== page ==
In four states, Republicans have lucked into a potentially potent weapon in the 2014 elections: massive technical problems with state-run health insurance websites. But can the GOP turn this political gift to their advantage?
Several states that chose to build their own sites -- notably Hawaii, Maryland, Massachusetts and Oregon -- are grappling with serious flaws. Maryland, for example, has decided to scrap its poorly functioning website, which it has already paid a reported $130 million for, to use software developed by Connecticut. And Oregon's website -- built with a reported $248 million in federal funds -- has been deemed so deeply flawed that officials decided to switch to the federal site.
Such high-profile failures of government agencies would seem to provide a major opening for Republican candidates in these states. But due to today's high degree of partisan polarization, the likelihood that the GOP can leverage Democratic website misery to their electoral advantage seems slim, at least for now.
That's because, in part, all four states vote strongly Democratic. In fact, the reason these states opted to build their own sites in the first place was that they were following the law's original design as enacted by a president who won their state by big majorities in 2008 and 2012. By contrast, many states with Republican leadership escaped the problem of faulty state websites because of their general distaste for the law, which led them to default to the federal site rather than building their own.
Each of the four states with problematic websites currently has a Democratic governor, and the Democrats have large legislative majorities in Maryland, Massachusetts and Hawaii. This means, on the one hand, that most of the blame for the sites can be laid at the Democrats' doorstep. On the other hand, these states lean so strongly Democratic that the GOP has relatively few options for making a credible challenge.
For instance, the frontrunner in the open-seat Maryland gubernatorial race, Lt. Gov. Anthony Brown, has the most to lose since the website's implementation was directly within his portfolio. Brown's first task is to win a contested primary, but in a strongly blue state, it remains to be seen whether the GOP can field any general election candidate who can pose a serious challenge to even a weakened Democratic nominee. "The GOP would be wise to frame the issue as one of the lieutenant governor's competence and honesty," says Roy Meyers, a political scientist at the University of Maryland-Baltimore County. "Still, Maryland is a very blue state and the GOP bench is very thin."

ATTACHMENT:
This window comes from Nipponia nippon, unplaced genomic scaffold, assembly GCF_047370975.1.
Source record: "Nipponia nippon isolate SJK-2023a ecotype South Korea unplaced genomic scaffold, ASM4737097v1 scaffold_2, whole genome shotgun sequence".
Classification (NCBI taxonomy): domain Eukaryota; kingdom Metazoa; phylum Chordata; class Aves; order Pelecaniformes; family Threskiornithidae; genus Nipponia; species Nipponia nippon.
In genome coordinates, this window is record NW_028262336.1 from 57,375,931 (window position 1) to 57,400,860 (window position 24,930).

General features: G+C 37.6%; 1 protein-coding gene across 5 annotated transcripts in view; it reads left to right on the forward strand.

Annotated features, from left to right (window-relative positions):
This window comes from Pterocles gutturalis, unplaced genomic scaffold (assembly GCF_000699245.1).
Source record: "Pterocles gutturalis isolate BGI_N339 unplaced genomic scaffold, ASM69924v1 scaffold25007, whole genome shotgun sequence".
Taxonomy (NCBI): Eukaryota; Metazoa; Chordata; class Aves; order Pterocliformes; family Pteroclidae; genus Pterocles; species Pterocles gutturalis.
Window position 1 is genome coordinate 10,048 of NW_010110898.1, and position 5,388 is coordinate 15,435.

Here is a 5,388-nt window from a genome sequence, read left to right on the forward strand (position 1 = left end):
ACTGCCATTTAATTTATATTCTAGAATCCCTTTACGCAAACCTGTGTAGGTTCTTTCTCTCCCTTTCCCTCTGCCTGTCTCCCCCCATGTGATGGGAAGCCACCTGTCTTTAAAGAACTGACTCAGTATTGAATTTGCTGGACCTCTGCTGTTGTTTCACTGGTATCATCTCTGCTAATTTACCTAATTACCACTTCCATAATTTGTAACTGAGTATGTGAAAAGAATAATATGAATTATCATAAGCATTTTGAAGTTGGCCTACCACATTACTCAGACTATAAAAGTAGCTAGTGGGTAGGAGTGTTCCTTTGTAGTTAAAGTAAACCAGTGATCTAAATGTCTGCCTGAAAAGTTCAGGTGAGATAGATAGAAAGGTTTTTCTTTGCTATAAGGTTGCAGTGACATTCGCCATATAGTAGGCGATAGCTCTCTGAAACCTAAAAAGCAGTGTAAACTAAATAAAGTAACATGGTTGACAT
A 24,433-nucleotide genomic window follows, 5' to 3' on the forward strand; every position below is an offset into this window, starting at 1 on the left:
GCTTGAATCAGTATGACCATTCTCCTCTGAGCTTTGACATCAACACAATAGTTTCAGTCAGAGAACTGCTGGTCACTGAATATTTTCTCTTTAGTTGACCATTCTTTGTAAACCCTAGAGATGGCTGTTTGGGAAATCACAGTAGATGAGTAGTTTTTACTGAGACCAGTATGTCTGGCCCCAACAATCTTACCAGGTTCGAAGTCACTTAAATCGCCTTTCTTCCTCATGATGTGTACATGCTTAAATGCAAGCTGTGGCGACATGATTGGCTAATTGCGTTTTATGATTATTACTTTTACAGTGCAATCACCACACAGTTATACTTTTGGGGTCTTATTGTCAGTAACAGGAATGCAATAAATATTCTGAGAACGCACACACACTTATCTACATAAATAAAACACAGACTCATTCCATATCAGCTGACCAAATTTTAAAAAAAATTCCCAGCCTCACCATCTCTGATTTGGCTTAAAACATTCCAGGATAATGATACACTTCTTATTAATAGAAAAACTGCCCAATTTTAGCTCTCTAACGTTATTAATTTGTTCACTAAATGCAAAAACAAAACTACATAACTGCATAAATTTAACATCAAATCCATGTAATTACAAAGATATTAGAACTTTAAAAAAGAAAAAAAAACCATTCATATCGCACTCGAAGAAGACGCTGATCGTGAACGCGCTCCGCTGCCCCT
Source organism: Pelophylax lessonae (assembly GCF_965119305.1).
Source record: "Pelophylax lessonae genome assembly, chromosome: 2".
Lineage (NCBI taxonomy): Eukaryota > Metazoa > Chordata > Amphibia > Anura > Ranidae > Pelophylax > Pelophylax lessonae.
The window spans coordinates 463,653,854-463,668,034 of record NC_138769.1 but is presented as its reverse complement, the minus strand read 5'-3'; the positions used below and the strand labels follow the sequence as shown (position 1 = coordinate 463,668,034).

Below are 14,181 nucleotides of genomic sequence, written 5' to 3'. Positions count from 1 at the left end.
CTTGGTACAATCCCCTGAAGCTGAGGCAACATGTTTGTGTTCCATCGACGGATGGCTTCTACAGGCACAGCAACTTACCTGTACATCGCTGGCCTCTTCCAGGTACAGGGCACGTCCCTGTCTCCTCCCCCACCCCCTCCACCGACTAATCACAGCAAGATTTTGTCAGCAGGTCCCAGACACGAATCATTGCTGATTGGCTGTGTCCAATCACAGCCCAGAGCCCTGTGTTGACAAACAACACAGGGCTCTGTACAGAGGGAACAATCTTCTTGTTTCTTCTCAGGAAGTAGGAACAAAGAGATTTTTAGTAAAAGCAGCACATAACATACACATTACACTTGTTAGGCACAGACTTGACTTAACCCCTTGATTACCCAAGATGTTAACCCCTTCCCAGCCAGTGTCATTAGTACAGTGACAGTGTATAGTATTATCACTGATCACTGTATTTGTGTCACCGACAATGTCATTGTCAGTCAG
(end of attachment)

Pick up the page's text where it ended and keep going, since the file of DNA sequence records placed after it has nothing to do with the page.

In Oregon, where the last time a Republican won the governorship was in 1982, the irony of the website troubles is especially thick: Gov. John Kitzhaber is a physician himself, and he has made health care his signature issue. "There's a lot of anger at the governor for the spectacular failure of the website," says David Sarasohn, a columnist for The Oregonian. "But the likely GOP candidate is a hard-line conservative from a remote southern rural part of the state, and it's hard to imagine him toppling Kitzhaber. A strong Republican with broad appeal might have a shot, but I'm not sure such a candidate exists in Oregon now."
Democratic Gov. Neil Abercrombie in Hawaii is in a tighter-than-expected race, though the difficulties of polling in the state leave some doubt about whether the health insurance website is of special concern to the incumbent's electability.
And in Massachusetts, current polls in the open-seat gubernatorial race show Democratic Attorney General Martha Coakley ahead, though the top Republican, Charlie Baker, is a respected former health-care executive, making the state's website woes a plausible campaign issue. "In a just world, the Democrats should be punished for the website disaster," says Tufts University political scientist Jeffrey Berry. "As of now, however, there is no evidence that this is hurting the party."